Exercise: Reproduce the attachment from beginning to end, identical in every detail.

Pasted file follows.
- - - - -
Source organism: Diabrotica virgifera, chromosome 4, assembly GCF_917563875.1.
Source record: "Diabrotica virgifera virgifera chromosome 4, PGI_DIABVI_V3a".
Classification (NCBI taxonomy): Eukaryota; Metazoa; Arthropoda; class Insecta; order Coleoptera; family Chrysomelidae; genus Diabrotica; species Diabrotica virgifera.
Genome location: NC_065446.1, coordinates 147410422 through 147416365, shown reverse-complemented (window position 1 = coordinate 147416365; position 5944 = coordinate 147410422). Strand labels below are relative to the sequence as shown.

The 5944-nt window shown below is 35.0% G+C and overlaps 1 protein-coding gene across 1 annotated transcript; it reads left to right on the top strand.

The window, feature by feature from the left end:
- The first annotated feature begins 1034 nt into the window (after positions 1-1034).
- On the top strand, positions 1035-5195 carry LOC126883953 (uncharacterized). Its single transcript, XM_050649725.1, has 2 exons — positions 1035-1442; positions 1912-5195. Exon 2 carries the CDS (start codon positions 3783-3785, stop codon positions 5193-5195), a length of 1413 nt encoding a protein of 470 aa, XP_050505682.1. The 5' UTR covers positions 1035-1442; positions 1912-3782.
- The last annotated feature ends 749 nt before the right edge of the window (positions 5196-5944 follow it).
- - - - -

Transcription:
Source organism: Diabrotica virgifera, chromosome 4, assembly GCF_917563875.1.
Source record: "Diabrotica virgifera virgifera chromosome 4, PGI_DIABVI_V3a".
Classification (NCBI taxonomy): Eukaryota; Metazoa; Arthropoda; class Insecta; order Coleoptera; family Chrysomelidae; genus Diabrotica; species Diabrotica virgifera.
Genome location: NC_065446.1, coordinates 147410422 through 147416365, shown reverse-complemented (window position 1 = coordinate 147416365; position 5944 = coordinate 147410422). Strand labels below are relative to the sequence as shown.

The 5944-nt window shown below is 35.0% G+C and overlaps 1 protein-coding gene across 1 annotated transcript; it reads left to right on the top strand.

The window, feature by feature from the left end:
- The first annotated feature begins 1034 nt into the window (after positions 1-1034).
- On the top strand, positions 1035-5195 carry LOC126883953 (uncharacterized). Its single transcript, XM_050649725.1, has 2 exons — positions 1035-1442; positions 1912-5195. Exon 2 carries the CDS (start codon positions 3783-3785, stop codon positions 5193-5195), a length of 1413 nt encoding a protein of 470 aa, XP_050505682.1. The 5' UTR covers positions 1035-1442; positions 1912-3782.
- The last annotated feature ends 749 nt before the right edge of the window (positions 5196-5944 follow it).